Terrorist blast in Turkey draws strong condemnation from Tehran

TEHRAN – A terrorist blast in Turkey on Saturday drew strong condemnation from Tehran, days after the two, coupled with Russia, vowed to cooperate more closely in their fight against terrorism.
At least 50 people were killed and 73 others wounded, in a blast at a wedding ceremony late on August 20 in southeastern Turkey.
Turkey has pointed the finger of suspicion for the bombing at Daesh.
“Committing such terrorist crimes at a wedding ceremony and slaughtering defenseless civilians once again laid bare the heinous and ugly anti-human goal of the Takfiri terrorism” said Iranian Foreign Ministry spokesman Bahram Qassemi.
Carried on the official website of the Foreign Ministry, the statement further warned the region against threats posed by terrorist groups, calling for forging a unified regional front against the extremist current.
“The crimes of Takfiri extremists are aimed at peace and stability of regional countries and demand serious counteraction by regional countries against the violent phenomenon.”
This is the second blast in Turkey after the shakes of the abortive July putsch.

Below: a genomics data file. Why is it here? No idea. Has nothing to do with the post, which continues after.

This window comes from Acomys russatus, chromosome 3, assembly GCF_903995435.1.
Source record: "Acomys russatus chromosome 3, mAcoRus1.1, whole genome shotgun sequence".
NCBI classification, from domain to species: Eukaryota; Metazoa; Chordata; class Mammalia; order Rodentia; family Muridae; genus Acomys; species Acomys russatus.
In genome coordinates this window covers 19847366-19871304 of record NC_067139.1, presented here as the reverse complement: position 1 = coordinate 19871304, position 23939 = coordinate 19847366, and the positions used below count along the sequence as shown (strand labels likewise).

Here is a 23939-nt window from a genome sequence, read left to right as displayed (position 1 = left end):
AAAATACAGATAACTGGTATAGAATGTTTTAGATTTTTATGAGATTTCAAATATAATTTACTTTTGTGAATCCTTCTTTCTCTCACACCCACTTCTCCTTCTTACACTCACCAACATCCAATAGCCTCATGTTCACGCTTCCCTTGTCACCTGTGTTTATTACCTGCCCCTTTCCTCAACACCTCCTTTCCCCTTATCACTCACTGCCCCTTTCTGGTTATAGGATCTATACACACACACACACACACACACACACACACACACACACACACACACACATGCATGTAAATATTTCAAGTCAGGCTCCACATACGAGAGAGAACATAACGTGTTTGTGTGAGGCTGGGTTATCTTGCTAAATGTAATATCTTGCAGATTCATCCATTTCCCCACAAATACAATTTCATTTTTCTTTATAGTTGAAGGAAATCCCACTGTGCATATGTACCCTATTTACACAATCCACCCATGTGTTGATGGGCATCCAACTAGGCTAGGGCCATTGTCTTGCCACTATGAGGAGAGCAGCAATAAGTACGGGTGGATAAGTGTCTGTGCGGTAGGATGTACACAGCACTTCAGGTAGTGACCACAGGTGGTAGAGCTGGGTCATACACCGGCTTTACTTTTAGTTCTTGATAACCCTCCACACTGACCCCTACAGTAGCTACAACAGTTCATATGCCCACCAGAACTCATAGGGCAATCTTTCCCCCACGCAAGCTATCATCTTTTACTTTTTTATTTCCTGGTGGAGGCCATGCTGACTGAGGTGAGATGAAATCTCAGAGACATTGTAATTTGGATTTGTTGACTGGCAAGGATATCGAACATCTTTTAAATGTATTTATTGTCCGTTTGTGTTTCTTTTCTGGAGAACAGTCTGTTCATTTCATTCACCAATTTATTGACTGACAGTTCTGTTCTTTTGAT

On August 17, a car bomb exploded outside a police station in the eastern city of Van, killing three people including one officer. Also one day later a blast struck near a police station in the city of Elazig, leaving three officers dead and 217 people, 85 of whom police officers.
Aside from political costs of the instabilities, the Erdogan administration is feeling mounting economic pressure with the tourism sector bearing the brunt of the damage.
However, there are hopes for a better situation in the country now considering the political thaw in tumultuous ties with Russia after a Russian Su-24 fighter was downed by a Turkish F-16.
Turkish officials have also leaned more toward Iran lately, learning from the July coup, when first condemnations were voiced by Tehran.